I started this post a while ago and was going to finally finish and post it yesterday however our four grandchildren came over and I got sidetracked.  Our grandchildren range in age now from six down to one;  they are so full of life (each of them lights up a room when they enter it) and we feel extremely blessed to have them in our lives.  After spending the afternoon researching this post, their arrival made this tragedy even more poignant for me and so I appreciated their company even more than usual and hugged them a bit tighter too!  This morning I woke up to a cold, wet and windy Wagga day and the thought of three little girls out in August weather like this, in light weight dresses with no shoes or jumpers impacted on me even more. Those poor babies! One of the girls was found still clasping her doll that she had carried with her over the whole tragic journey. When my husband and I were looking around the Wagga Wagga Monumental Cemetery some time ago we came across a very sad he

Trove Tuesday - The Murder of Patrick McCooey

These articles involve my 5th Great Grandmother Ann Puckeridge (nee Maund) and her son William Puckeridge (my half 4th Great grand Uncle).  Ann was born in England and married her first husband Joseph Puckeridge around 1796.  There are records of two children being baptised in St Marylebone, Middlesex,   England for this couple Sarah (1799-?) and James (1800-?).  Their lives took a turn in 1800, when Joseph was sentenced to death for stealing scotch ticking, this sentence was later remitted to transportation for Life.  In 1801 Joseph, the convict and Ann his free wife arrived in Australia on board the ship Earl Cornwallis , their English born children's fate is unknown.  They went on to have the following children in Australia: William (1802-1877), John (1804-1885), Ann Sawyer nee Puckeridge (1806-1882), Mary Ann (1809-1818), Richard (1812-1881), Joseph (1814-1857) and Henry (1817-1819).   Joseph worked as a brickmaker in Australia and died in Sydney in 1818.  In 1820 Ann married J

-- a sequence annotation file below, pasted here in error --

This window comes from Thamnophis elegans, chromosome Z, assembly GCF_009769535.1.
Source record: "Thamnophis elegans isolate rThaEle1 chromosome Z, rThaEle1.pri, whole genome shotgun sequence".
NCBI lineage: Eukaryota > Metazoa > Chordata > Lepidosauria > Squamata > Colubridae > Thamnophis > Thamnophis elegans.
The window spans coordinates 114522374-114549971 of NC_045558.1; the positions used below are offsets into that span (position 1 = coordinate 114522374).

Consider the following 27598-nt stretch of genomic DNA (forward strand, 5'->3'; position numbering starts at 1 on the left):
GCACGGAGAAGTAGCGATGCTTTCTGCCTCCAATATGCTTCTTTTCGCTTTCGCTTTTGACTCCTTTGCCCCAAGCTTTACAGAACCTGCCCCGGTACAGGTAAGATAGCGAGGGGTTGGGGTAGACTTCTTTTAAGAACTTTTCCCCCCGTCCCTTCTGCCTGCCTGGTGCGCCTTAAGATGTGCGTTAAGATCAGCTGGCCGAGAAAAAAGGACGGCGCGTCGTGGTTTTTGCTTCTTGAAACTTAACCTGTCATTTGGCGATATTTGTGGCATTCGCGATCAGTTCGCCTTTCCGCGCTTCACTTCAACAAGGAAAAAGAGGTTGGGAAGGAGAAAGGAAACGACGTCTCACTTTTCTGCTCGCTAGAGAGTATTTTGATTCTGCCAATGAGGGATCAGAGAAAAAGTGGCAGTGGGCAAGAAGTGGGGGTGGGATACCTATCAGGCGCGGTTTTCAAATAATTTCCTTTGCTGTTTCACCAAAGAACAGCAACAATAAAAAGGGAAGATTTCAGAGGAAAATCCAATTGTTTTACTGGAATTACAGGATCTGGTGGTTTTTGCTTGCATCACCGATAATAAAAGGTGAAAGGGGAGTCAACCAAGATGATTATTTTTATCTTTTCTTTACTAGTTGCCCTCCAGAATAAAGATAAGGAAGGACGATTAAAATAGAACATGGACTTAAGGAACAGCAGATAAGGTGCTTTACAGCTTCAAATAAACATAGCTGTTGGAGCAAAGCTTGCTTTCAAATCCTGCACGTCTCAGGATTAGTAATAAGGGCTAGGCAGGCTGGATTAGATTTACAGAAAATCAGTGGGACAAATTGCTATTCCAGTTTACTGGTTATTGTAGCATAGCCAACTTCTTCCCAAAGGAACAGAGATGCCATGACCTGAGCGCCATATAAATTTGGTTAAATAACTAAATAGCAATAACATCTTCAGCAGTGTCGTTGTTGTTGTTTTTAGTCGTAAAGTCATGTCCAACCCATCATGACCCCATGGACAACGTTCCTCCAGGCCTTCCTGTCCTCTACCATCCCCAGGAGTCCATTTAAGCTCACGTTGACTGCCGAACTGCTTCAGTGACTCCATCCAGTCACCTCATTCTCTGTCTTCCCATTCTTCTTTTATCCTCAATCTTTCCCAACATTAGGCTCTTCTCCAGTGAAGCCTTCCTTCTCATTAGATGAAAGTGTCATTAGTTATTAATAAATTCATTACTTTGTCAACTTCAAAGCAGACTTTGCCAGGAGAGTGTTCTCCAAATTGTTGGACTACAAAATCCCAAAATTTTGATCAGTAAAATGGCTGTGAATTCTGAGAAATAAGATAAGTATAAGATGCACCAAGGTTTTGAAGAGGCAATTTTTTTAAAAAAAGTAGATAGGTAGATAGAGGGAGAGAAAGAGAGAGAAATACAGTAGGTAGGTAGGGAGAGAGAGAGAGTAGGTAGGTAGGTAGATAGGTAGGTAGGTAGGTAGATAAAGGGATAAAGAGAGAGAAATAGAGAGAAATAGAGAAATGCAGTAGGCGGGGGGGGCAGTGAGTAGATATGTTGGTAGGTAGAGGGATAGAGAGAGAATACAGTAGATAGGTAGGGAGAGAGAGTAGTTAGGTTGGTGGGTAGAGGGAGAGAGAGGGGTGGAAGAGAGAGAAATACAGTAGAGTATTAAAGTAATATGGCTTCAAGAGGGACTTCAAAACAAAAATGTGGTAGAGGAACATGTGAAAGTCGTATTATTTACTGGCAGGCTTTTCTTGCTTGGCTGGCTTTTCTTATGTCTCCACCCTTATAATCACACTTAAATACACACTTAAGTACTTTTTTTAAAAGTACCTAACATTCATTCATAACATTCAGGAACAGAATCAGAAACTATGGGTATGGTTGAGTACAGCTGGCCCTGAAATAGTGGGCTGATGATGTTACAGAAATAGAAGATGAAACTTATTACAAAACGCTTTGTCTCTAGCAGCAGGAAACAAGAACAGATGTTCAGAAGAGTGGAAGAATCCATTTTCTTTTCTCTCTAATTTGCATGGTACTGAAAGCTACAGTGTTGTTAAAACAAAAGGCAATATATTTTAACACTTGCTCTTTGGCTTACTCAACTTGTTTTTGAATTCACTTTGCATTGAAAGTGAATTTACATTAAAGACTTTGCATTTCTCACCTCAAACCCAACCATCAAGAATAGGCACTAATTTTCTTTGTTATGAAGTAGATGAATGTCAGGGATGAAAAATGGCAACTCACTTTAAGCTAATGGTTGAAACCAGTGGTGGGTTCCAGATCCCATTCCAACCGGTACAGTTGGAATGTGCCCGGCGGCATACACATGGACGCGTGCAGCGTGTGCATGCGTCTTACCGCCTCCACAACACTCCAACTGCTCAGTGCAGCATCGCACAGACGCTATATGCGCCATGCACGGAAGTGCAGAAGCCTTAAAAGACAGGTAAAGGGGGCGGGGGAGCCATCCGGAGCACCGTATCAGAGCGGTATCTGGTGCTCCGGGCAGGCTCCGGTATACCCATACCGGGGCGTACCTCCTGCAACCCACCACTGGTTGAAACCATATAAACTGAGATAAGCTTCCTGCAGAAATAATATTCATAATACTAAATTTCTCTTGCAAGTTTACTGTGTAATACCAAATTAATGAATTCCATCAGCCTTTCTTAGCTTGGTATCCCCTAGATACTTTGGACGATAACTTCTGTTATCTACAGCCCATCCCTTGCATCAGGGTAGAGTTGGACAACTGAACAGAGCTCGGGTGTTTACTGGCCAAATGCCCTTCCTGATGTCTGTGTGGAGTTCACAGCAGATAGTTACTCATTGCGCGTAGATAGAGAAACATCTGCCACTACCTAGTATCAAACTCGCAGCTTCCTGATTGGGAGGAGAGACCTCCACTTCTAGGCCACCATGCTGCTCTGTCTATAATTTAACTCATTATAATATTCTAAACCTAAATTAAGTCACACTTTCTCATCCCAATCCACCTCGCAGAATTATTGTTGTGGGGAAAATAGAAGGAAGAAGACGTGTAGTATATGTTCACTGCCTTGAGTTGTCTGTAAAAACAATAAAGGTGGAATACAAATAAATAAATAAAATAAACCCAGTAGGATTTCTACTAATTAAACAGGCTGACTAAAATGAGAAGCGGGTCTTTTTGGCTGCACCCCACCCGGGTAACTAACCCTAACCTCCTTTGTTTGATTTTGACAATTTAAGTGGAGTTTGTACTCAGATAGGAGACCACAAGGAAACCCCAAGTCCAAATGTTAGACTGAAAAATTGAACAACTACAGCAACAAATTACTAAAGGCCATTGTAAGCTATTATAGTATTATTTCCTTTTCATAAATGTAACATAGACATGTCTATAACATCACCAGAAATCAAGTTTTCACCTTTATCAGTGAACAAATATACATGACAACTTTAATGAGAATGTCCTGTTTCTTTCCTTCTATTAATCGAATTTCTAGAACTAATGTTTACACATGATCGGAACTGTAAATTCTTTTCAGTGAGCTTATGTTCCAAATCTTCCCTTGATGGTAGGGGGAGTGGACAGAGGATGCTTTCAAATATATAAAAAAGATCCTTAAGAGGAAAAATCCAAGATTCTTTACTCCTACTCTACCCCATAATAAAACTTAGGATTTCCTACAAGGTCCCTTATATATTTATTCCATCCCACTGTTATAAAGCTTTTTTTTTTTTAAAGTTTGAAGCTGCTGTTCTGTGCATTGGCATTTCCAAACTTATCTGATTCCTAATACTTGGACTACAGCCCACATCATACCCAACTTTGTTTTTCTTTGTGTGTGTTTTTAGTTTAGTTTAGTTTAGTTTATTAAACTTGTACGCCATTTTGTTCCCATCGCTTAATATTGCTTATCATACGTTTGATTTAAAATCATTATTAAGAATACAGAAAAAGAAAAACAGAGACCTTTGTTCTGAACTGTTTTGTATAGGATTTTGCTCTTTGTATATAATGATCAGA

Trove Tuesday - Death of a Centenarian

The year I turned twelve my Great Great Grandmother Flora Ann Worldon nee McDonnell passed away just two months short of her 105th birthday.  She was born at the Inn owned by her Father and Uncle at Five Mile Creek, Gundagai in 1875; the ruins of which can be still seen today near the 'Dog on the Tuckerbox' and lived a full and interesting life. Growing up she had always been part of the family folklore.  I have always known her to be my oldest ancestor at the time of their death but now it seems that my 5th Great Grandmother Ann Costello nee Hogan at 105 years of age has overtaken her for top ranking. There do seem to be some embellishments and discrepancies in the article however, she had been in Australia for only twenty nine years not over half a century and her immigration files have her birth year c.1798 rather than c.1782 that would be required for her to die in 1887 aged 105, so more research is required for verification of her exact age. Source: DEATH OF A CENT